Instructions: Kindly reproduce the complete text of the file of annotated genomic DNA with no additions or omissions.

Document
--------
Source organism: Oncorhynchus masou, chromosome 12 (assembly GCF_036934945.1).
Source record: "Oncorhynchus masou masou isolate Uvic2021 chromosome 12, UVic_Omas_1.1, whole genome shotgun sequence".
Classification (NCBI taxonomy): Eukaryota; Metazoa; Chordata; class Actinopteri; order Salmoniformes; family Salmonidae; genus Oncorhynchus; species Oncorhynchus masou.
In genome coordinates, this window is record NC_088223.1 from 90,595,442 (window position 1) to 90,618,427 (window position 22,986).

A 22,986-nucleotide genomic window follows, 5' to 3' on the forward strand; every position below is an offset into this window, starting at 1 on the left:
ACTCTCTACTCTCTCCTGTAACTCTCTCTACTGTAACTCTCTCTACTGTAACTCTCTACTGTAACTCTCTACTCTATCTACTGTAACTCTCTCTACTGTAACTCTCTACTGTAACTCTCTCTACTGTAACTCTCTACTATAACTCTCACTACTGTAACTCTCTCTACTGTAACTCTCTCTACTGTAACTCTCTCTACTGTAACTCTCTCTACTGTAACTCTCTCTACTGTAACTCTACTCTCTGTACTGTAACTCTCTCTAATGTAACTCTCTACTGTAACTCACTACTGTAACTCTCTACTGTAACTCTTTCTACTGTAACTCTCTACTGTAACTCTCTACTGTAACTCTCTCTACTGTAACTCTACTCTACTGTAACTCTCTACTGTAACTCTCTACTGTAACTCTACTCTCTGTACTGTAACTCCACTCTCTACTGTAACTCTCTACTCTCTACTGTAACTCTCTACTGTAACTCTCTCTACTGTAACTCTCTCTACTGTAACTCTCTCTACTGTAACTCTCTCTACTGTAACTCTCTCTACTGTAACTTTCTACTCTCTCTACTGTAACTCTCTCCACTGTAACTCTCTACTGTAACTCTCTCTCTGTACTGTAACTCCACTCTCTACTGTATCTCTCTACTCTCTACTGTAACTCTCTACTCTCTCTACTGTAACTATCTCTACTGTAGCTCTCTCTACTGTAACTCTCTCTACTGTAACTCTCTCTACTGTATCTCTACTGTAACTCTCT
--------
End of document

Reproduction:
Source organism: Oncorhynchus masou, chromosome 12 (assembly GCF_036934945.1).
Source record: "Oncorhynchus masou masou isolate Uvic2021 chromosome 12, UVic_Omas_1.1, whole genome shotgun sequence".
Classification (NCBI taxonomy): Eukaryota; Metazoa; Chordata; class Actinopteri; order Salmoniformes; family Salmonidae; genus Oncorhynchus; species Oncorhynchus masou.
In genome coordinates, this window is record NC_088223.1 from 90,595,442 (window position 1) to 90,618,427 (window position 22,986).

A 22,986-nucleotide genomic window follows, 5' to 3' on the forward strand; every position below is an offset into this window, starting at 1 on the left:
ACTCTCTACTCTCTCCTGTAACTCTCTCTACTGTAACTCTCTCTACTGTAACTCTCTACTGTAACTCTCTACTCTATCTACTGTAACTCTCTCTACTGTAACTCTCTACTGTAACTCTCTCTACTGTAACTCTCTACTATAACTCTCACTACTGTAACTCTCTCTACTGTAACTCTCTCTACTGTAACTCTCTCTACTGTAACTCTCTCTACTGTAACTCTCTCTACTGTAACTCTACTCTCTGTACTGTAACTCTCTCTAATGTAACTCTCTACTGTAACTCACTACTGTAACTCTCTACTGTAACTCTTTCTACTGTAACTCTCTACTGTAACTCTCTACTGTAACTCTCTCTACTGTAACTCTACTCTACTGTAACTCTCTACTGTAACTCTCTACTGTAACTCTACTCTCTGTACTGTAACTCCACTCTCTACTGTAACTCTCTACTCTCTACTGTAACTCTCTACTGTAACTCTCTCTACTGTAACTCTCTCTACTGTAACTCTCTCTACTGTAACTCTCTCTACTGTAACTCTCTCTACTGTAACTTTCTACTCTCTCTACTGTAACTCTCTCCACTGTAACTCTCTACTGTAACTCTCTCTCTGTACTGTAACTCCACTCTCTACTGTATCTCTCTACTCTCTACTGTAACTCTCTACTCTCTCTACTGTAACTATCTCTACTGTAGCTCTCTCTACTGTAACTCTCTCTACTGTAACTCTCTCTACTGTATCTCTACTGTAACTCTCT